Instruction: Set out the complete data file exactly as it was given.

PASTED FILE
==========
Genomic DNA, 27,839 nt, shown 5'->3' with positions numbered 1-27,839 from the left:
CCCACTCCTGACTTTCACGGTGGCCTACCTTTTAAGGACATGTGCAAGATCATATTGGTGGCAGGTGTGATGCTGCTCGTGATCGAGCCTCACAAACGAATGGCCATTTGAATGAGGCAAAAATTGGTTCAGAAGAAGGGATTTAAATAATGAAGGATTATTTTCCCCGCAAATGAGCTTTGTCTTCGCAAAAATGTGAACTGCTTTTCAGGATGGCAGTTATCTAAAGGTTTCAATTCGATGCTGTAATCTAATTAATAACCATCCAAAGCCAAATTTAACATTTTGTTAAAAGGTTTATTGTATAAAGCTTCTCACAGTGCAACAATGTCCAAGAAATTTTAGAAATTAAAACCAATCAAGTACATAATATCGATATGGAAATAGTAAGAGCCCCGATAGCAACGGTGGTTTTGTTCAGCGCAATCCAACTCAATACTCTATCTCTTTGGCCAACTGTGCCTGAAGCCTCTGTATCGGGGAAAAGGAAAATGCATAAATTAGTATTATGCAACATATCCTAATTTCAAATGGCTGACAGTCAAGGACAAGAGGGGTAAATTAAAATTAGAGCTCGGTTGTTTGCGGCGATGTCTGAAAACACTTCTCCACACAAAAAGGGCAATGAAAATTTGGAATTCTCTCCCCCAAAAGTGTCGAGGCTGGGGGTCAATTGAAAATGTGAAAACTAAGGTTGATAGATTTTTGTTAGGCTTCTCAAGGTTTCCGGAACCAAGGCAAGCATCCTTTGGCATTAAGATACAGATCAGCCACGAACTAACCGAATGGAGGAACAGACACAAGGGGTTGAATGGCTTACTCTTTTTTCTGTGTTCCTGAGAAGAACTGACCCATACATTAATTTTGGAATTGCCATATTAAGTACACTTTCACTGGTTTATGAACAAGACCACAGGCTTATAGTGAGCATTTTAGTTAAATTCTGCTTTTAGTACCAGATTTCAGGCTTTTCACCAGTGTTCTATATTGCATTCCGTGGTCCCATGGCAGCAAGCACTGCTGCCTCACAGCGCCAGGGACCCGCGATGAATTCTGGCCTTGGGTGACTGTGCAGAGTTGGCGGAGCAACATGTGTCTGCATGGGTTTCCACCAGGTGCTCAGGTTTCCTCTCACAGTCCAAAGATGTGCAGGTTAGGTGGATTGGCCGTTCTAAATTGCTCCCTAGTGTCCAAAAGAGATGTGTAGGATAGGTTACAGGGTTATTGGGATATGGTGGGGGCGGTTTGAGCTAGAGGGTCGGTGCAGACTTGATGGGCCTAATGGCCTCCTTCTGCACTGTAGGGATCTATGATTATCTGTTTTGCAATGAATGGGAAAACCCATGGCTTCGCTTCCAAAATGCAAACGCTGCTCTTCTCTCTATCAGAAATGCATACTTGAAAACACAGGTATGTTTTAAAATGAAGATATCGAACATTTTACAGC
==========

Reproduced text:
Genomic DNA, 27,839 nt, shown 5'->3' with positions numbered 1-27,839 from the left:
CCCACTCCTGACTTTCACGGTGGCCTACCTTTTAAGGACATGTGCAAGATCATATTGGTGGCAGGTGTGATGCTGCTCGTGATCGAGCCTCACAAACGAATGGCCATTTGAATGAGGCAAAAATTGGTTCAGAAGAAGGGATTTAAATAATGAAGGATTATTTTCCCCGCAAATGAGCTTTGTCTTCGCAAAAATGTGAACTGCTTTTCAGGATGGCAGTTATCTAAAGGTTTCAATTCGATGCTGTAATCTAATTAATAACCATCCAAAGCCAAATTTAACATTTTGTTAAAAGGTTTATTGTATAAAGCTTCTCACAGTGCAACAATGTCCAAGAAATTTTAGAAATTAAAACCAATCAAGTACATAATATCGATATGGAAATAGTAAGAGCCCCGATAGCAACGGTGGTTTTGTTCAGCGCAATCCAACTCAATACTCTATCTCTTTGGCCAACTGTGCCTGAAGCCTCTGTATCGGGGAAAAGGAAAATGCATAAATTAGTATTATGCAACATATCCTAATTTCAAATGGCTGACAGTCAAGGACAAGAGGGGTAAATTAAAATTAGAGCTCGGTTGTTTGCGGCGATGTCTGAAAACACTTCTCCACACAAAAAGGGCAATGAAAATTTGGAATTCTCTCCCCCAAAAGTGTCGAGGCTGGGGGTCAATTGAAAATGTGAAAACTAAGGTTGATAGATTTTTGTTAGGCTTCTCAAGGTTTCCGGAACCAAGGCAAGCATCCTTTGGCATTAAGATACAGATCAGCCACGAACTAACCGAATGGAGGAACAGACACAAGGGGTTGAATGGCTTACTCTTTTTTCTGTGTTCCTGAGAAGAACTGACCCATACATTAATTTTGGAATTGCCATATTAAGTACACTTTCACTGGTTTATGAACAAGACCACAGGCTTATAGTGAGCATTTTAGTTAAATTCTGCTTTTAGTACCAGATTTCAGGCTTTTCACCAGTGTTCTATATTGCATTCCGTGGTCCCATGGCAGCAAGCACTGCTGCCTCACAGCGCCAGGGACCCGCGATGAATTCTGGCCTTGGGTGACTGTGCAGAGTTGGCGGAGCAACATGTGTCTGCATGGGTTTCCACCAGGTGCTCAGGTTTCCTCTCACAGTCCAAAGATGTGCAGGTTAGGTGGATTGGCCGTTCTAAATTGCTCCCTAGTGTCCAAAAGAGATGTGTAGGATAGGTTACAGGGTTATTGGGATATGGTGGGGGCGGTTTGAGCTAGAGGGTCGGTGCAGACTTGATGGGCCTAATGGCCTCCTTCTGCACTGTAGGGATCTATGATTATCTGTTTTGCAATGAATGGGAAAACCCATGGCTTCGCTTCCAAAATGCAAACGCTGCTCTTCTCTCTATCAGAAATGCATACTTGAAAACACAGGTATGTTTTAAAATGAAGATATCGAACATTTTACAGC